A wicked king has taken over the Emerald City, and wants his daughter, Princess Gloria, to marry the horrid courtier Googly-Goo, though she loves Pon, the Gardener's Boy. The camera now ... See full summary »
A 12-year-old Kansas orphan turns to the Scarecrow and the Tin Woodman for help during a difficult time. She imagines that things have not gone well in Oz since the Wizard left and that the... See full summary »
Jordan Van Vranken,
Children's author Dorothy Gale makes a decent living continuing her grandfather's series of Oz books. When a new agent enters the scene, Dorothy moves to New York city. In the midst of a ... See full summary »
This 150-episode series of shorts chronicles Dorothy's long stay in the land of Oz. The Munchkins are portrayed as tiny globs; the Scarecrow is a fool named Socrates; the Tin Woodman is a ... See full summary »
A wicked king has taken over the Emerald City, and wants his daughter, Princess Gloria, to marry the horrid courtier Googly-Goo, though she loves Pon, the Gardener's Boy. The camera now follows two farmers placing a Scarecrow upon a pole in a cornfield. Meanwhile, Pon rescues a Kansas girl named Dorothy from the evil witch Mombi, to whom Princess Gloria has been taken by King Krewl to freeze her heart so she will no longer love Pon. An Indian princess conducts a ceremony to bring the Scarecrow to life. Pon rescues the cold-hearted princess and they flee in search of help, discovering the Scarecrow (who promptly falls in love with the princess) and Button-Bright, a lost boy from America. They come to the castle of the Tin Emperor, Nick Chopper, and after oiling him, he falls in love with Gloria. After a bit of a chase aided by the Sawhorse and the Wizard, Mombi turns Pon into a Kangaroo, and a slew of Fred Woodward's animals battle it out. Written by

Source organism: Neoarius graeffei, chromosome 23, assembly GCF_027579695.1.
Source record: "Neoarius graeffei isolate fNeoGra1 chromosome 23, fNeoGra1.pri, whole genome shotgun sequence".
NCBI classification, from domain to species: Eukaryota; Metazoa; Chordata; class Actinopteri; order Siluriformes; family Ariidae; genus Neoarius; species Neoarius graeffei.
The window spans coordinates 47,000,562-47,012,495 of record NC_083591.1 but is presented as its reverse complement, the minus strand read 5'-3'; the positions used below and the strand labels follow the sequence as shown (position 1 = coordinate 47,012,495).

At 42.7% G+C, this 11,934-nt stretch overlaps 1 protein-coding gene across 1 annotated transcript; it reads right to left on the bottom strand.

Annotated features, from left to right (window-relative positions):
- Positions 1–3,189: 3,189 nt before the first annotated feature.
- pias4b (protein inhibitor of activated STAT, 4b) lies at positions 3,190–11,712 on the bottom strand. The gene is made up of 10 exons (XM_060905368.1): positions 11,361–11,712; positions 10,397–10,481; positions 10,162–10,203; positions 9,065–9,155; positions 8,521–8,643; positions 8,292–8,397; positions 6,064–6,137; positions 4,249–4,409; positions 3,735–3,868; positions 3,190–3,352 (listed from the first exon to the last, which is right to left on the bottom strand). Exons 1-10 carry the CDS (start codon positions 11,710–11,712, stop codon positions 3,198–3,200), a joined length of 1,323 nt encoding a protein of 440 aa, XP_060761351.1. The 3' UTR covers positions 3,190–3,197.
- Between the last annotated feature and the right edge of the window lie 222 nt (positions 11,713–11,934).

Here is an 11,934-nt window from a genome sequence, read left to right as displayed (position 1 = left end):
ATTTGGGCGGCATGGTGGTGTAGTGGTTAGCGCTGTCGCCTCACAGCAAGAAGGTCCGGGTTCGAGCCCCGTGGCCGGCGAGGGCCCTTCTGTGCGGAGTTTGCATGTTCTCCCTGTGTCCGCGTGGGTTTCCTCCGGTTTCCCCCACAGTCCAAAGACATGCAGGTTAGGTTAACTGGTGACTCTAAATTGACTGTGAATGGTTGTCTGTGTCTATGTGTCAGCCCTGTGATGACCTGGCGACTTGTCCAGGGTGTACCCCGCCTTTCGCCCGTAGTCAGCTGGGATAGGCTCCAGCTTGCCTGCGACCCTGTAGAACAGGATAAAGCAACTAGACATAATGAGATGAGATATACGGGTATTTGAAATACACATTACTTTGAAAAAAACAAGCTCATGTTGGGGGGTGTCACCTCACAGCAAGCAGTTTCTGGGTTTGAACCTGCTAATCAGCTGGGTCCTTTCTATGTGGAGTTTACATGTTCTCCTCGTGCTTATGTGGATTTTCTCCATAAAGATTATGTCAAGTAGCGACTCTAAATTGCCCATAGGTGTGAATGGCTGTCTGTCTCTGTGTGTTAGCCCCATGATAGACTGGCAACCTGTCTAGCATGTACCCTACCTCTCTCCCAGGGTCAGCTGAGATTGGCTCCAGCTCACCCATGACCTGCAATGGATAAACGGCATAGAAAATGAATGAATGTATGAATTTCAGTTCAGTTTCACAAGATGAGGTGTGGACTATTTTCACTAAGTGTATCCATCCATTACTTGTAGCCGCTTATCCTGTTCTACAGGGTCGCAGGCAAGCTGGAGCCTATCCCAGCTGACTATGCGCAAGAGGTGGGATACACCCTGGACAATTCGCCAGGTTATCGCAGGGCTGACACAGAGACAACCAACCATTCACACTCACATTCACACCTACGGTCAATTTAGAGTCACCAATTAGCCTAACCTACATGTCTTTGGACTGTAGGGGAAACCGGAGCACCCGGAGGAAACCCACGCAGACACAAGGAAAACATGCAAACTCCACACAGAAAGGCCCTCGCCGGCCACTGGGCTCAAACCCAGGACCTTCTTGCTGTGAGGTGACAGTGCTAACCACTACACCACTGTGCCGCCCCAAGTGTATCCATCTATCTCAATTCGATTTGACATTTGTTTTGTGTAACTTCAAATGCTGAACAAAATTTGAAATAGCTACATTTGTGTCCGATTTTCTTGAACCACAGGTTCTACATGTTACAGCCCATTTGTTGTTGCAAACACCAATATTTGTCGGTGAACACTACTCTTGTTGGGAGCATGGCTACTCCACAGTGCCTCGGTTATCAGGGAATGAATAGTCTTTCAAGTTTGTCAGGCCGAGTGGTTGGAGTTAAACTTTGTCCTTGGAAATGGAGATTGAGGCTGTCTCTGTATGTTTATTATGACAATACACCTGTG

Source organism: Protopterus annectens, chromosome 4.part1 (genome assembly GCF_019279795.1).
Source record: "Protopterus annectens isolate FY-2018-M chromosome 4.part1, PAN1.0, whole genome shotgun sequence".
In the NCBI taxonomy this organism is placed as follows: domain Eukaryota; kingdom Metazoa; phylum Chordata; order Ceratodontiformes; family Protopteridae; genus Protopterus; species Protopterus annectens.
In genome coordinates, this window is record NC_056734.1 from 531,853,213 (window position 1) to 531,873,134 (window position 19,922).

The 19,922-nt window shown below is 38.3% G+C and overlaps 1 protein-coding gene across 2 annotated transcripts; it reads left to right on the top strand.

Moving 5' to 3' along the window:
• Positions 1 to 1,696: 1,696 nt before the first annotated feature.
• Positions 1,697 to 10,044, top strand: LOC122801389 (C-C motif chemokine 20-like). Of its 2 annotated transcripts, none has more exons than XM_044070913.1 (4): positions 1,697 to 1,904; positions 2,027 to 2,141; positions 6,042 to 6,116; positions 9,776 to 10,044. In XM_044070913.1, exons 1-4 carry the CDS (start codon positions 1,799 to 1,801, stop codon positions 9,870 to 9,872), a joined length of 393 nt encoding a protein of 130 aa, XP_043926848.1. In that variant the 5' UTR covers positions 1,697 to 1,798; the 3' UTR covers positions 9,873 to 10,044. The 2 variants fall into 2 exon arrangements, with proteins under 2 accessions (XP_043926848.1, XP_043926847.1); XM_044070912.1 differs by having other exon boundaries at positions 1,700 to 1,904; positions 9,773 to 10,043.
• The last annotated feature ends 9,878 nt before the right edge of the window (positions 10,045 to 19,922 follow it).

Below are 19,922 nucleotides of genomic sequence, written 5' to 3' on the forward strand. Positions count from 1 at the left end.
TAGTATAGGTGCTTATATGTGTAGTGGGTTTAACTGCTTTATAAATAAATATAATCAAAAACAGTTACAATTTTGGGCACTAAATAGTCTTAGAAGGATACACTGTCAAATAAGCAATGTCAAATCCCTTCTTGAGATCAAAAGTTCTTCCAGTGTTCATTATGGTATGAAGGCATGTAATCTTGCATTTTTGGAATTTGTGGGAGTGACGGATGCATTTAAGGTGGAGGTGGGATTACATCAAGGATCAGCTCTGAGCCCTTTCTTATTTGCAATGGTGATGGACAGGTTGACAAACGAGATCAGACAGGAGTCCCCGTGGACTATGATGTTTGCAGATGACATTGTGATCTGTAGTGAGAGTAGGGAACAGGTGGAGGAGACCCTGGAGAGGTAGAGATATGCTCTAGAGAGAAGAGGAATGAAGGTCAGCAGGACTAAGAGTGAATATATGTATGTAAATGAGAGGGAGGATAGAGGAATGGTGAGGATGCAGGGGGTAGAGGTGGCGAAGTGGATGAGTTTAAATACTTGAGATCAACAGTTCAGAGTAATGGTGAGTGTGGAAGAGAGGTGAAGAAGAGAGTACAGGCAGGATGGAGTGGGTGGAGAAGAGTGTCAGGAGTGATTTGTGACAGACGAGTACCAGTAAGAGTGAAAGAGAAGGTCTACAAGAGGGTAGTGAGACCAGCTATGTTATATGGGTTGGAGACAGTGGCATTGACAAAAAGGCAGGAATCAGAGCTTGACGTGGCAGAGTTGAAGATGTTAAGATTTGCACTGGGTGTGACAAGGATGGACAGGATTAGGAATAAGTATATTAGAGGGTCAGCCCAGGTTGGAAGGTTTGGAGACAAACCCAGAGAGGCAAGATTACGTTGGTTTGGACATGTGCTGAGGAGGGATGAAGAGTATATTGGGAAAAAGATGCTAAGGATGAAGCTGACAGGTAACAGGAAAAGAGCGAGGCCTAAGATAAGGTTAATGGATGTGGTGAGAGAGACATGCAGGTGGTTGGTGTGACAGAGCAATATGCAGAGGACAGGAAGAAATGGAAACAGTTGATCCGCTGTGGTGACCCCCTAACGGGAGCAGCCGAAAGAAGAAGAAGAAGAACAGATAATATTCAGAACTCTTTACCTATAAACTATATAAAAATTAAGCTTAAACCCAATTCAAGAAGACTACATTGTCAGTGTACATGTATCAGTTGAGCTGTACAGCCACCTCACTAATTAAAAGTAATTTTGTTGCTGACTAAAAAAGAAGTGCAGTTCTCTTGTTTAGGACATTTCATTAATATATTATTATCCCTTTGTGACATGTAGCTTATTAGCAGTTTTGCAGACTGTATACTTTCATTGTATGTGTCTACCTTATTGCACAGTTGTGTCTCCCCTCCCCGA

Scott Hutchins <firstname.lastname@example.org>
This is the third and final film in Baum's personally produced Oz trilogy of 1914. The three pictures are all essentially the same childishness--with magic, a journey and animal costumes. The camera-work and pacing are static and primitive even by 1914 standards, while the performers are quite the opposite--both of which can get annoying and boring. We get poor framing, from a generally stationary position, and the shots linger on much longer than they should, while the performers, except for the literally cold-hearted princess, are in constant motion, mostly broadly gesticulating and doing some knockabout nonsense. Most of it has nothing to do with anything imaginative or with adventure, and I don't see how it could be humorous to anyone but a child. There is some trick photography, but nothing new; in fact, these tricks (superimpositions, stop substitutions, a fish tank between characters and the camera to represent being under the sea, a tilted camera to make them appear to be going up and down stream) had been in use for near a decade or more even by then. At least, the makers of this Oz trilogy put some care and energy, albeit a nauseating excess of it, in front of the camera although not behind it.
I wonder how popular these films were, although, apparently, they weren't popular enough, because Baum's production company was short lived. There doesn't seem to have been many movies back then which were so specifically targeted at children. The industry at the time, which was even before "The Birth of a Nation" (1915), was still struggling even to attract middle and upper class women to theatres. Times have certainly changed.
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